Documents found in the house where Osama bin Laden was killed a year ago show a close working relationship between top al Qaeda leaders and Mullah Omar, the overall commander of the Taliban, including frequent discussions of joint operations against Nato forces in Afghanistan, the Afghan government and targets in Pakistan.
The communications show a three-way conversation between Bin Laden, his then deputy Ayman Zawahiri and Omar, who is believed to have been in Pakistan since fleeing Afghanistan after the collapse of his regime in 2001.
They indicate a "very considerable degree of ideological convergence", a Washington-based source familiar with the documents said.
The news will undermine hopes of a negotiated peace in Afghanistan, where the key debate among analysts and policymakers is whether the Taliban - seen by many as following an Afghan nationalist agenda - might once again offer a safe haven to al-Qaida or like-minded militants, or whether they can be persuaded to renounce terrorism.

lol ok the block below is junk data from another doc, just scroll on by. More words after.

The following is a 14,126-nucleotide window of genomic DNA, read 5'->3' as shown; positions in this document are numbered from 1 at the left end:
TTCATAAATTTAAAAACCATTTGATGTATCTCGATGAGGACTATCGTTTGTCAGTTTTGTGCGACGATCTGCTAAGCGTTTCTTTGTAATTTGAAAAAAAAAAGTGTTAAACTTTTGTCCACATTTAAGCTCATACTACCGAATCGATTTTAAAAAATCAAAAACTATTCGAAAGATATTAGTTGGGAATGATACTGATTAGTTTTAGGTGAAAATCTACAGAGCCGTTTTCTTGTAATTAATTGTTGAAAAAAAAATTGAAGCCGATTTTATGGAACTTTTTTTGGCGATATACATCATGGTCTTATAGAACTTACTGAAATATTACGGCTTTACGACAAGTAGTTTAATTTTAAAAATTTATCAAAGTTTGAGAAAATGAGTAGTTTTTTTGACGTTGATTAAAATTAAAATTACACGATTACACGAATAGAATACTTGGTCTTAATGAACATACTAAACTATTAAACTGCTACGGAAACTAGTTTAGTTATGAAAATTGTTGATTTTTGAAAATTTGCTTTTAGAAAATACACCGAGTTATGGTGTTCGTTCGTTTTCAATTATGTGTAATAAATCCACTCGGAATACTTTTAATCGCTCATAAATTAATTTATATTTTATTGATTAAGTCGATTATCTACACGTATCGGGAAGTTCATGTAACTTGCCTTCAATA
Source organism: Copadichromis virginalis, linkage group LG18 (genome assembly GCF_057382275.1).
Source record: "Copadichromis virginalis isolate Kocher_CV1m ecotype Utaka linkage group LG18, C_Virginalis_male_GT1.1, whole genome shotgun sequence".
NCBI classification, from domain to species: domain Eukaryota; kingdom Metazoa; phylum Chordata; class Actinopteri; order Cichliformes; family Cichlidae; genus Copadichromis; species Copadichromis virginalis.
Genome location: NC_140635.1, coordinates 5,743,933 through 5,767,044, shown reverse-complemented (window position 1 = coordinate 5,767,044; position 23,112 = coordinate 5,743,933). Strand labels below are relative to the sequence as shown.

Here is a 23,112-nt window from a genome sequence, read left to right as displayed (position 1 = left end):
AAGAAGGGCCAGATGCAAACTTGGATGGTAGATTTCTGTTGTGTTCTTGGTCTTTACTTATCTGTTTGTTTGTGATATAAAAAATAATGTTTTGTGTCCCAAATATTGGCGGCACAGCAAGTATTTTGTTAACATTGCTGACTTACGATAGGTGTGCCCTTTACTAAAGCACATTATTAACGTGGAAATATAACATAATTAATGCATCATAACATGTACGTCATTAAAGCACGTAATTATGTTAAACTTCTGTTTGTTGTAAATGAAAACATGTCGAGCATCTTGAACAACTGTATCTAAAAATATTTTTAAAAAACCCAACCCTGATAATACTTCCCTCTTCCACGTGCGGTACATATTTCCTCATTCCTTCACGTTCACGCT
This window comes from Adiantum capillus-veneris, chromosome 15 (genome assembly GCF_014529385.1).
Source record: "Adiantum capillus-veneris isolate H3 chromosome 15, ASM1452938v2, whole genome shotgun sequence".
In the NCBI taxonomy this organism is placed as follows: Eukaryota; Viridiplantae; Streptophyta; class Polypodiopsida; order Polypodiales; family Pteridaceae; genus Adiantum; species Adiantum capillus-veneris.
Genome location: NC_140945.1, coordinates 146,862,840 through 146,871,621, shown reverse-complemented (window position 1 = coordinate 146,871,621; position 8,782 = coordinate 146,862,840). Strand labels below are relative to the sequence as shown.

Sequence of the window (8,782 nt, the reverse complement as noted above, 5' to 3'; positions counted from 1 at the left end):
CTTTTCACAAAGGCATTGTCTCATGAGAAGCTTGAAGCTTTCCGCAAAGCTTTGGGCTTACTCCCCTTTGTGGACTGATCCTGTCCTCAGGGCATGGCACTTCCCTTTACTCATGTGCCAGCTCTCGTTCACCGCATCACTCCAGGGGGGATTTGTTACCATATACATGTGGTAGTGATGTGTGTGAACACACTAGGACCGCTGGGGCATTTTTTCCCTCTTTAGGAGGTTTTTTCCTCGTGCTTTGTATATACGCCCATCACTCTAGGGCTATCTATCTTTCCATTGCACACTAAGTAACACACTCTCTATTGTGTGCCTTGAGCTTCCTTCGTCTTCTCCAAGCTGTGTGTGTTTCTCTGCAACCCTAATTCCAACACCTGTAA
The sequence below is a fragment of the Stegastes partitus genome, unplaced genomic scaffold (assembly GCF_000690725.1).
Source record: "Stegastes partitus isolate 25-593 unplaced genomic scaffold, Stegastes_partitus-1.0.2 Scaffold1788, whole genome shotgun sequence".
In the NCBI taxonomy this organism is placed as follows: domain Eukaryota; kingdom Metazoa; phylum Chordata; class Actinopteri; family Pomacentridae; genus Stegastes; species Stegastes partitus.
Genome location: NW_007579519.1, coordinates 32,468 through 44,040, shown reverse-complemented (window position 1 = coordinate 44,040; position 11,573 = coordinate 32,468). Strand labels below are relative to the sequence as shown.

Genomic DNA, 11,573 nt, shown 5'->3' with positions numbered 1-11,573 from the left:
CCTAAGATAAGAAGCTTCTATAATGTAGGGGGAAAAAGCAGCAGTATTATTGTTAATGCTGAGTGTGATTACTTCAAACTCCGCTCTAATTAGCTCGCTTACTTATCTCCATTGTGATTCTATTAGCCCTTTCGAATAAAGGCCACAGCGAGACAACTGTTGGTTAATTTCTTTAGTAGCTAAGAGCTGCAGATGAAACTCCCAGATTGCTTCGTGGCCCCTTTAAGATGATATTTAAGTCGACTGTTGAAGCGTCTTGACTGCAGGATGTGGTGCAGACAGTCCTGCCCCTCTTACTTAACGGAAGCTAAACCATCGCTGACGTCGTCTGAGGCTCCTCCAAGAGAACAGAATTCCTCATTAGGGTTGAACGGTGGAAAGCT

One possibility, experts say, is that although Omar built a strong relationship with Bin Laden and Zawahiri, other senior Taliban commanders see close alliance or co-operation with al-Qaeda as deeply problematic.
Western intelligence officials estimate that there are less than 100 al Qaeda-linked fighters in Afghanistan, and last year the United Nations split its sanctions list to separate the Taliban and al-Qaida.
Both David Cameron and US secretary of state Hillary Clinton have said that some kind of political settlement involving the Taliban is key to the stability of Afghanistan once most western troops have withdrawn by 2014.
Some communications in the documents date back several years but others are said to be from only weeks before the raid on 2 May last year in which Osama Bin Laden died.
"Questions and issues come up. They don't see eye to eye on everything but it's clear they understand they have an interest in co-operating (on attacks against Nato, Afghan government and Pakistani targets)," the source said.